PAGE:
Jul 10, 2002 6:24 PM
|I recently switched from spd pedals (and mountain bike shoes) to Look 396 and a real road shoe (Specialized). I did this at the recommendation of my LBS to eliminate the "numb feet" problem I have had. On my first ride (90 mile)with the new pedal/shoe combo I developed pain in the rear/outside area of my knee. It peristed for a day or so and then went away completely. Last Sunday I did a 50 mile ride and again felt pain in the same spot.
I have no pre-existing knee issues - I have mountain biked for 3 years, squatted heavy iron for 15, and rode on the road last year consistently without issue. The only change is the pedal/shoe combo.
With the bigger cleat should I raise the seat a bit? Are there any other adjustments I should make?
While I'm asking questions - I still have the numb foot thing, albeit to a lesser extent. I have a feeling it is my seat, but my LBS says no. Curiousely, if I feel my feet going numb I get relief by getting out of the saddle for 30 seconds or so. I never get numb on the mountain bike, even on 3+ hour rides.
Hope someone can provide me with some direction. I have a 2 day, 200 mile charity ride (Pan-Mass Challenge) in three weeks. Day two will really suck if I'm hobbled. Thanks for you help.
|re: Knee pain||pa rider|
Jul 11, 2002 3:21 AM
|I have knee problems on and off. I've been road riding for 10 years now and find a few factors to the issues you're asking for help.
The pedals you changed to may have the cleats set in a differant area on the shoes than you mtb shoes. I found the look cleats setup hard on my feet, so I went to an insole (hiking insole for shock absorption) to help with the cleat area hurting.
You didn't state whether your seatpost height is different than you mtb. I keep my road bike alittle higher, but try to keep the two close. Is you seat too high? I check my height by doing the ball of your foot on the pedal and put the crank at the seatpost position. You shouldn't feel like your stretching the pedal. Check the fore and aft position of your seat by doing a plumb line on the knee.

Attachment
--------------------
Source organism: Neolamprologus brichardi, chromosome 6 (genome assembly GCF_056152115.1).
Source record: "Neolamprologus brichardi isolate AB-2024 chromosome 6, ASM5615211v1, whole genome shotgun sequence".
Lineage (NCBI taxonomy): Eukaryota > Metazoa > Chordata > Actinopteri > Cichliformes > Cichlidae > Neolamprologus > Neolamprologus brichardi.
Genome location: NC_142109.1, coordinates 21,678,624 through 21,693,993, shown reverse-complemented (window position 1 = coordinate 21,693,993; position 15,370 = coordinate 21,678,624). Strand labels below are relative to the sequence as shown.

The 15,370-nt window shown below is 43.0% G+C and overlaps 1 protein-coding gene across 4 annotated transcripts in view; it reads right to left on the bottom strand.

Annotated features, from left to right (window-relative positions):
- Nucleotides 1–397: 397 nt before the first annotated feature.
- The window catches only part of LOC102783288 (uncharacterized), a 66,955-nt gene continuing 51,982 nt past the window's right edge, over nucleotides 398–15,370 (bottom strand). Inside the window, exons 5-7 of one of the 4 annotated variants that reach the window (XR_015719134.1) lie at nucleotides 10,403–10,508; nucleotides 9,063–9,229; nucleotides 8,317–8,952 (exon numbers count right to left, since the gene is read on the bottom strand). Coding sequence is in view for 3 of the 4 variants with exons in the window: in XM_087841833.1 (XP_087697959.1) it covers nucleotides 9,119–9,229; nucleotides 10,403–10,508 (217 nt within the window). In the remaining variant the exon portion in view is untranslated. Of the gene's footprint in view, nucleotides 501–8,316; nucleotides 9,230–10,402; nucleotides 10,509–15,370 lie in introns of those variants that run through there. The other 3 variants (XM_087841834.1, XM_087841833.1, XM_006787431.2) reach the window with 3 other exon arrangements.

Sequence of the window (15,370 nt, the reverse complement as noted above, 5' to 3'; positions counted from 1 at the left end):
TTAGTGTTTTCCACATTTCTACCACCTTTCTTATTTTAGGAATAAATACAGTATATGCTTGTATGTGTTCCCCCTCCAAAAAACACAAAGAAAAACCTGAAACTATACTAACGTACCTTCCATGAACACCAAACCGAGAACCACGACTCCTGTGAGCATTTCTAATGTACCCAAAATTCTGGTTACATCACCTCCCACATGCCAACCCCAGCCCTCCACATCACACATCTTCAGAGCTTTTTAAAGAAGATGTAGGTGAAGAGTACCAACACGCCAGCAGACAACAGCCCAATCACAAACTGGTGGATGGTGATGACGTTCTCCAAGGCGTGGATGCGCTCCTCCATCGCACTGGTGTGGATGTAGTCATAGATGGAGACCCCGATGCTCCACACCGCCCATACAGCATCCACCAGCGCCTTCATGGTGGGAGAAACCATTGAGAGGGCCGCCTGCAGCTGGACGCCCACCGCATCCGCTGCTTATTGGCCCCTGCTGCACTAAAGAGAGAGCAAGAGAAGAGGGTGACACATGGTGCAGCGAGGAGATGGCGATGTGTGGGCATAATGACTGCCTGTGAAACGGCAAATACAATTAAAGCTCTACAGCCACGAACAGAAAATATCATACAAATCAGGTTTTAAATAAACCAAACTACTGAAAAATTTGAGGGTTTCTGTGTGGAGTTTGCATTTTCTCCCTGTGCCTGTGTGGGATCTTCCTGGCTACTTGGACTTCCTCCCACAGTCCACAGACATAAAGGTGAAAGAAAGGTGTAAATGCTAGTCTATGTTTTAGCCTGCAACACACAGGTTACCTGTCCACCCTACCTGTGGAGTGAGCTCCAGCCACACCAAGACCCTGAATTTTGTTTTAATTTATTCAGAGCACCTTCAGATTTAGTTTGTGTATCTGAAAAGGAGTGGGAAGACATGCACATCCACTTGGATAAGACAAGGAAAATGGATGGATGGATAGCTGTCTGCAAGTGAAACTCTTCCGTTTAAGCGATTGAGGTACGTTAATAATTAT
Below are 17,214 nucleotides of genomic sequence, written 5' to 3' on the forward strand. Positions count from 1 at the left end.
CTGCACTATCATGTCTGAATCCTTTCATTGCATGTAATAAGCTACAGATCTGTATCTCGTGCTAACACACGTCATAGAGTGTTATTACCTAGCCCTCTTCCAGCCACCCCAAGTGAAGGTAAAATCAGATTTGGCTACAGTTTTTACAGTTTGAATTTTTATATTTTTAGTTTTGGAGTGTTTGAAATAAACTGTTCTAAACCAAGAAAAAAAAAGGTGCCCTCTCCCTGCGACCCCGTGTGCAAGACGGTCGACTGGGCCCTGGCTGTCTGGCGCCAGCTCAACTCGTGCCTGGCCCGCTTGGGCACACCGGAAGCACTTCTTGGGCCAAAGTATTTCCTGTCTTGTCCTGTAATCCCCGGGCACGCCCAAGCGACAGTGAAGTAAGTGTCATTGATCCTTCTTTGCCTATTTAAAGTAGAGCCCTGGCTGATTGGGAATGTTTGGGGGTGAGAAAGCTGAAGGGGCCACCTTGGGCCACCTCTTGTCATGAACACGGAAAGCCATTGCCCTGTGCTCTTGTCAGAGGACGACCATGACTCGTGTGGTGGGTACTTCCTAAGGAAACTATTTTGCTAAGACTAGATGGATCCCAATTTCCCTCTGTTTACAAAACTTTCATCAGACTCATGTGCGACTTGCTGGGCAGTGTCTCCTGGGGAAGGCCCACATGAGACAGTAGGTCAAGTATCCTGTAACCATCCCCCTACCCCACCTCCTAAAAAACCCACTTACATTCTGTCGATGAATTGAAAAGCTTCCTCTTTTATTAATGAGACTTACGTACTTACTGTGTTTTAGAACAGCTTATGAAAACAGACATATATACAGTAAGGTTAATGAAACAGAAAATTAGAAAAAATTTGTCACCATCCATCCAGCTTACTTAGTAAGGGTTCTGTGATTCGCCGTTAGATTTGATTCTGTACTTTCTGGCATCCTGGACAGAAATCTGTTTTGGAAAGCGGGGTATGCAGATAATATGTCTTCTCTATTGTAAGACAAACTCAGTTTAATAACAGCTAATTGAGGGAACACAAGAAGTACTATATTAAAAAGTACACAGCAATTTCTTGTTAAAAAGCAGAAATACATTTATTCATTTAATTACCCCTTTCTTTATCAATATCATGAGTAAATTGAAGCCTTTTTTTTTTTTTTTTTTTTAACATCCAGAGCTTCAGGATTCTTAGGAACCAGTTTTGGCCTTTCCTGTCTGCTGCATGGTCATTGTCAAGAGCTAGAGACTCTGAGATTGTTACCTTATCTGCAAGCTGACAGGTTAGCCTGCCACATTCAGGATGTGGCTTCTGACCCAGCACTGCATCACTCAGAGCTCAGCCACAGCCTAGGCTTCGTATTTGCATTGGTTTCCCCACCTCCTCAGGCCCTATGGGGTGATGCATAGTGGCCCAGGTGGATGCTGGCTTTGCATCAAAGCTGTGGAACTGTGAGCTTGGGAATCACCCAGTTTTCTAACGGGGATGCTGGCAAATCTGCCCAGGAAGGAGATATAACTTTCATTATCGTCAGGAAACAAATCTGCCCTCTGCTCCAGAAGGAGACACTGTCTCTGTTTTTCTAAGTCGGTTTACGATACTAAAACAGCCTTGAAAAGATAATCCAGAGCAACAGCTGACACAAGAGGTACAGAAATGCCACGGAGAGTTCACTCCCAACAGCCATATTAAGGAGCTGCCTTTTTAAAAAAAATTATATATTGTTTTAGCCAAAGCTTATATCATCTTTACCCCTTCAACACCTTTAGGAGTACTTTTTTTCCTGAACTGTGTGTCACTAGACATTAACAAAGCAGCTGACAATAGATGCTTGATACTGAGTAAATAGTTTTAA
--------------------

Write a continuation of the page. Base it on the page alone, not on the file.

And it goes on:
If the seat position ok, check this factor. Have you been increasing you miles or riding longer now compare to when you didn't have this problem. You rode 50 mile rides for 3 hour rides and now jumped up to a 90 mile ride. This refering to over training and you knees are warning you that they haven't recover. I'm at fault for this one.
I found that once I increase my miles the gear ratio on the road bikes doesn't give me enough relief to recover from the last hard ride, so my knees start to hurt more. Usually when my outside of the knee hurts is because I'm riding a hard gear or riding longer or high miles, than my body is use to yet. Head wind rides usually make your knees have problems and usually the next ride may not recover from that hard ride.
I found specialize shoes alittle tight on my feet (I have wide feet), so that caused hot foot for me. If the shoes aren't tight try a different insole. For you knee problem check you saddle position and try riding a easier gear ratio or easier ride for a week. Damage is already done, and any doctor would tell you rest is the best cure for you knee hurting. That's why I take it easy for a few days to help my knee recover.
Hope your Pan-Mass challenge goes well and take alot of advil or aleve with you. Sucks getting old doesn't it.
We're all getting older, but wiser as they say, so good luck.
|I just switched from spd's to looks too...||TomS|
Jul 11, 2002 5:23 AM
|I had a similar knee problem on my first few rides; I raised my seat just a little bit (about 1/8", definitely no more than 1/4") and it seems much better. I have had other knee pain, but this was different, on the outside of my knee like you described. Try it and see if it helps - you can always adjust it mid-ride if you have to. For me the pain persisted for a few days but I could tell right away that I wasn't irritating it more when I rode.
For the numb foot thing, sometimes I find myself scrunching up my toes when I ride, and then they can go numb. I have to make a conscious effort to relax them. One thing to check, make sure that your cleats are in the right fore/aft position, if they're too far forward you might be pedaling with your toes instead of your whole foot.
Jul 11, 2002 7:32 AM
|Move the cleats back on the shoe, about 1/16" to start.
Also move both cleats inwards slightly. You need to adjust your Q angle a bit, you are irritating your IT band.
Also loosen the last strap around the toes just a little. Switch to socks like Defeet.